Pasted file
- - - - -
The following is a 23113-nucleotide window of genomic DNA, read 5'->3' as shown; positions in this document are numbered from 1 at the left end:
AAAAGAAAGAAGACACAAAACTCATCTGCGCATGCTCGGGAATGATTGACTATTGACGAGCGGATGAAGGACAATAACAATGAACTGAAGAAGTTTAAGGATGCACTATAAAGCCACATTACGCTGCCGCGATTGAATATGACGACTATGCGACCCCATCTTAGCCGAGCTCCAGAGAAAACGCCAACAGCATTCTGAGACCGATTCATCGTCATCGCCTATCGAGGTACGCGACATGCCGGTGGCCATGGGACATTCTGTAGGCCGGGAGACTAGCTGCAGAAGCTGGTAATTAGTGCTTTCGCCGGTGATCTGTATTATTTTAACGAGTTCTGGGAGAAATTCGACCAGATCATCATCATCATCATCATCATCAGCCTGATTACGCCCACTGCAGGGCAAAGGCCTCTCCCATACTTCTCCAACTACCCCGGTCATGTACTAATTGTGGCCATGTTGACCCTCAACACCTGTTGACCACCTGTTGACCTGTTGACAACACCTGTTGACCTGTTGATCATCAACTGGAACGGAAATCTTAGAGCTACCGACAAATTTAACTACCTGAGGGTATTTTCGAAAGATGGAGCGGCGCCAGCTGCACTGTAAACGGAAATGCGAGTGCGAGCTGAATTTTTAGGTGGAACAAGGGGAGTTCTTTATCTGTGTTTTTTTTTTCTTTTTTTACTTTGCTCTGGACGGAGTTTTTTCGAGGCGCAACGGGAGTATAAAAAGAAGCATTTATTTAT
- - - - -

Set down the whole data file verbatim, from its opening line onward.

The following is a 23113-nucleotide window of genomic DNA, read 5'->3' as shown; positions in this document are numbered from 1 at the left end:
AAAAGAAAGAAGACACAAAACTCATCTGCGCATGCTCGGGAATGATTGACTATTGACGAGCGGATGAAGGACAATAACAATGAACTGAAGAAGTTTAAGGATGCACTATAAAGCCACATTACGCTGCCGCGATTGAATATGACGACTATGCGACCCCATCTTAGCCGAGCTCCAGAGAAAACGCCAACAGCATTCTGAGACCGATTCATCGTCATCGCCTATCGAGGTACGCGACATGCCGGTGGCCATGGGACATTCTGTAGGCCGGGAGACTAGCTGCAGAAGCTGGTAATTAGTGCTTTCGCCGGTGATCTGTATTATTTTAACGAGTTCTGGGAGAAATTCGACCAGATCATCATCATCATCATCATCATCAGCCTGATTACGCCCACTGCAGGGCAAAGGCCTCTCCCATACTTCTCCAACTACCCCGGTCATGTACTAATTGTGGCCATGTTGACCCTCAACACCTGTTGACCACCTGTTGACCTGTTGACAACACCTGTTGACCTGTTGATCATCAACTGGAACGGAAATCTTAGAGCTACCGACAAATTTAACTACCTGAGGGTATTTTCGAAAGATGGAGCGGCGCCAGCTGCACTGTAAACGGAAATGCGAGTGCGAGCTGAATTTTTAGGTGGAACAAGGGGAGTTCTTTATCTGTGTTTTTTTTTTCTTTTTTTACTTTGCTCTGGACGGAGTTTTTTCGAGGCGCAACGGGAGTATAAAAAGAAGCATTTATTTAT